Nostalgia can be dangerous! Before passing on old toys to your children, consider new research that has found contaminants like arsenic, lead and cadmium in plastic toys from decades ago.
A new economic analysis has concluded that exposure to endocrine-disrupting chemicals likely costs the European Union €157 billion ($209 billion U.S.) a year in actual health care expenses and lost earning potential, according to a new series of studies published in the Endocrine Society’s Journal of Clinical Endocrinology and Metabolism.
A total of four papers were published (overview, neurobehavioral, male reproduction and obesity & diabetes) that focused on specific health conditions that can partly be attributed to endocrine-disrupting chemical (EDC) exposure. These included infertility and male reproductive dysfunction, birth defects, obesity, diabetes, cardiovascular disease and neurobehavioural and learning disorders. A team of eighteen researchers from eight countries led by Leonardo Trasande, Associate Professor of Pediatrics, Environmental Medicine & Population Health at NYU Medical Center, were involved in this landmark initiative.
EDCs interfere with numerous hormone functions and are commonly found in thousands of household products including plastics made with vinyl, electronics, pesticides, and cosmetics.
The overview paper concluded that “EDC exposures in the EU are likely to contribute substantially to disease and dysfunction across the life course with costs in the hundreds of billions per year. These estimates represent only those EDCs with the highest probability of causation; a broader analysis would have produced greater estimates of burden of disease and costs.”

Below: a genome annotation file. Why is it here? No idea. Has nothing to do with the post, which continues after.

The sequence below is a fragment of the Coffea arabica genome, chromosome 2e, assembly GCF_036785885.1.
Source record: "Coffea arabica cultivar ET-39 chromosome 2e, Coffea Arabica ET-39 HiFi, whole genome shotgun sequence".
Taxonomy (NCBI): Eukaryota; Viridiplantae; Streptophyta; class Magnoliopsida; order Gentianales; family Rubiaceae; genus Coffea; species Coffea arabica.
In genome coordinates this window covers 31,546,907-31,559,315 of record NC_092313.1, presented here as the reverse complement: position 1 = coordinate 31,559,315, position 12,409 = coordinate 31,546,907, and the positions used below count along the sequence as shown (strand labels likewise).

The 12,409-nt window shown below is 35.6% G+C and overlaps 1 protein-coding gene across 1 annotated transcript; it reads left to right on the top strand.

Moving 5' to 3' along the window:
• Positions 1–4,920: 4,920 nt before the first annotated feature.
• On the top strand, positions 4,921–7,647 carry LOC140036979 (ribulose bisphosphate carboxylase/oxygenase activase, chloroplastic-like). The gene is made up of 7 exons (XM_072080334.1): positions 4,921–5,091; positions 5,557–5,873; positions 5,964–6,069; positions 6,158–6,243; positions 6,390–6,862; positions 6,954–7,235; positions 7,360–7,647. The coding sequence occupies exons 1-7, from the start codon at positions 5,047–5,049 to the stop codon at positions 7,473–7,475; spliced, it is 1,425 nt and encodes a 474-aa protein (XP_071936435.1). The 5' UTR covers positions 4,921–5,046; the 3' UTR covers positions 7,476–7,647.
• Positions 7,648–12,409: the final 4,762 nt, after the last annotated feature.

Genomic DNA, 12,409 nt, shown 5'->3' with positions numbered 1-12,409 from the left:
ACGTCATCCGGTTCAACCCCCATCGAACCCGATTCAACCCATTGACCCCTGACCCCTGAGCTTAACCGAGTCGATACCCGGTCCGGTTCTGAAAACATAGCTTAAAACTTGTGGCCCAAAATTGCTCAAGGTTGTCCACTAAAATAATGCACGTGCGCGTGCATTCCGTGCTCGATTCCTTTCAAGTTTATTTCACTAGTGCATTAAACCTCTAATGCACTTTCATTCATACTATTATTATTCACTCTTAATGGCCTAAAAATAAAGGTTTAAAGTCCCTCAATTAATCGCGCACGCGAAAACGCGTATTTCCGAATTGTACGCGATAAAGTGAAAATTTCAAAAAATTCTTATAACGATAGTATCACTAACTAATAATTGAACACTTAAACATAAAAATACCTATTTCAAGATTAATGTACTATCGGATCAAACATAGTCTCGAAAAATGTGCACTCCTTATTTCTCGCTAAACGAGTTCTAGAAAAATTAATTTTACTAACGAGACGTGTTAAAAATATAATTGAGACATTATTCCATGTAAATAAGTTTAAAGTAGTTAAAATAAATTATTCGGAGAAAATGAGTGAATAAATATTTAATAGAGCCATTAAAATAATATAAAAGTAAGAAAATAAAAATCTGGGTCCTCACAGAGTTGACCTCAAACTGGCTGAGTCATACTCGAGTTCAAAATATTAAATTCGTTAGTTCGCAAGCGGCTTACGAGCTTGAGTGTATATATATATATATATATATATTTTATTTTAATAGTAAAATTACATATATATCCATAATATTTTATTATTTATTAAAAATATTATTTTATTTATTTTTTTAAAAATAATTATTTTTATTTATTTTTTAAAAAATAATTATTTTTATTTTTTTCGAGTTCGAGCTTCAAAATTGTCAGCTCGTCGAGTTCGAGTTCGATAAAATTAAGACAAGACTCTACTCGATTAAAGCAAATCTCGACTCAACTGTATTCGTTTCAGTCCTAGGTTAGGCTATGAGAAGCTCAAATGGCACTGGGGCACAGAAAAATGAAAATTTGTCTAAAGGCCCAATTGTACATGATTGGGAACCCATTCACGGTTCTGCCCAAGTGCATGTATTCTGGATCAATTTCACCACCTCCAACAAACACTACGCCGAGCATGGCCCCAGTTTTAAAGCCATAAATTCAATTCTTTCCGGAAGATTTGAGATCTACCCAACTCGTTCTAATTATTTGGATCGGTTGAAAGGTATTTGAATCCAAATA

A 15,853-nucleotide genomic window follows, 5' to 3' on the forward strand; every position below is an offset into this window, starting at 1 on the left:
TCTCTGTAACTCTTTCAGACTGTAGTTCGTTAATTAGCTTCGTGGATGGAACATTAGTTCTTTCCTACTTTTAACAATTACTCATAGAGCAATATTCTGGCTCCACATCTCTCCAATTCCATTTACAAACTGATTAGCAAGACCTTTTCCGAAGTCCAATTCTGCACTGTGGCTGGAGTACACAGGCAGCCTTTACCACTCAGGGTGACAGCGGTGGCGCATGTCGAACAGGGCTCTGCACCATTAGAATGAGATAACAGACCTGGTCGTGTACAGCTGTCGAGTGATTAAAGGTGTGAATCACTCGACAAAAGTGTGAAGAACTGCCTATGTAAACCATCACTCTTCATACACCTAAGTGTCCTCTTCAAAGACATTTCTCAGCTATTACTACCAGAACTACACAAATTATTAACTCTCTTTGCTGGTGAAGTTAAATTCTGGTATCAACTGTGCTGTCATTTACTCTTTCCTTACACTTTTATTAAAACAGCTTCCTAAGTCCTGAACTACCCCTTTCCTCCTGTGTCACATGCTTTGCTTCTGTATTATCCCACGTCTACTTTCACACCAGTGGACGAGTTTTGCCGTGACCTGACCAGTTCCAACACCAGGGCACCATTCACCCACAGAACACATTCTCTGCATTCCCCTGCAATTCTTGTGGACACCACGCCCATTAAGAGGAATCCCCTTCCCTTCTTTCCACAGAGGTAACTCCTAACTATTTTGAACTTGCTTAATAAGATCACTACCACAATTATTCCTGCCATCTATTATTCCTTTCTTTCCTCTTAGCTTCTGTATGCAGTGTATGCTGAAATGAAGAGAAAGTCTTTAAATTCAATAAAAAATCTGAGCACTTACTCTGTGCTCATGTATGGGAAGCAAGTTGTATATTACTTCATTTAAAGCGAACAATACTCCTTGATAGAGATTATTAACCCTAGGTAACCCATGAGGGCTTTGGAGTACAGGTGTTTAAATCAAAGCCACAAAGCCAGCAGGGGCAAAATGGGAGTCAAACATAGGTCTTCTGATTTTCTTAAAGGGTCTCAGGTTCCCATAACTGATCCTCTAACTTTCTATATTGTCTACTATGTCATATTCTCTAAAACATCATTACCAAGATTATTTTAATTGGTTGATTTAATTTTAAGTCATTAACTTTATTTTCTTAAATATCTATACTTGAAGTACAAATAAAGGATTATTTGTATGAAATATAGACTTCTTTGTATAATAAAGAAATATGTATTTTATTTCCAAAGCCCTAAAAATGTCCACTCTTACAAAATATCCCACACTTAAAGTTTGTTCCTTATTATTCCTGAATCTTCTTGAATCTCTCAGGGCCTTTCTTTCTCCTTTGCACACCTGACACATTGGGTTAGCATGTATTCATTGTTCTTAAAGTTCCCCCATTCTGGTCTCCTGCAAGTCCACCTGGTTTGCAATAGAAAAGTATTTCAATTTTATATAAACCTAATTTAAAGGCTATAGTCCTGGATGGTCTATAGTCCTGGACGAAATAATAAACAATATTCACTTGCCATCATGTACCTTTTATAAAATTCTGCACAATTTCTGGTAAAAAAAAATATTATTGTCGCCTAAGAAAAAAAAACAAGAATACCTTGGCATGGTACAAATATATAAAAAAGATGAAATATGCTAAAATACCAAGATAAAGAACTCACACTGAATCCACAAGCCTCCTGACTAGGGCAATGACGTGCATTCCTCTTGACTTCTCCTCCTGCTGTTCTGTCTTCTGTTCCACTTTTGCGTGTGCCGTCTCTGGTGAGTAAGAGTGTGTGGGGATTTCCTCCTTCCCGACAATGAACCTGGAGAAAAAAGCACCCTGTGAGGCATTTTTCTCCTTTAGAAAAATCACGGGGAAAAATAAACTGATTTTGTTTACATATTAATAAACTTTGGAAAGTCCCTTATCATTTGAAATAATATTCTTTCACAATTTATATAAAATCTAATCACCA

The papers were prepared in conjunction with an evaluation being done by the EU Commission of the economic impact to industry of regulating EDCs in Europe. According to the authors, “Our goal here is to estimate the health and economic benefit of regulating EDCs in Europe, based on current evidence.”
The expert panels put together for this analysis “achieved consensus for probable (20%) EDC causation for IQ loss and associated intellectual disability, autism, attention-deficit hyperactivity disorder, childhood obesity, adult obesity, adult diabetes, cryptorchidism, male infertility, and mortality associated with reduced T.”
“The analysis demonstrates just how staggering the cost of widespread endocrine-disrupting chemical exposure is to society,” said Leonardo Trasande, the lead author in a press statement released by the Endocrine Society. “This research crystalizes more than three decades of lab and population-based studies of endocrine-disrupting chemicals in the EU.”
The press release goes on to say:
“In the EU, researchers found the biggest cost driver was loss of IQ and intellectual disabilities caused by prenatal exposure to pesticides containing organophosphates. The study estimated the harm done to unborn children costs society between €46.8 billion and €195 billion a year. About 13 million lost IQ points and 59,300 additional cases of intellectual disability per year can be attributed to organophosphate exposure.
“Adult obesity linked to phthalate exposure generated the second-highest total, with estimated costs of €15.6 billion a year.
“Our findings show that limiting exposure to the most common and hazardous endocrine-disrupting chemicals is likely to yield significant economic benefits,” said one of the study’s authors, Philippe Grandjean, MD, PhD, Professor of Environmental Medicine at the University of Southern Denmark and Adjunct Professor at the Harvard T.H. Chan School of Public Health. “This approach has the potential to inform decision-making in the environmental health arena. We are hoping to bring the latest endocrine science to the attention of policymakers as they weigh how to regulate these toxic chemicals.”
The impact of this paper is staggering. It should be a “wake up call” said Linda Birnbaum, Director of the U.S. National Institute for Environmental Health Sciences when asked about the results. It also provides more evidence that low level exposure to chemicals found in everyday household products is affecting the health of many people not just in the Europe, but worldwide.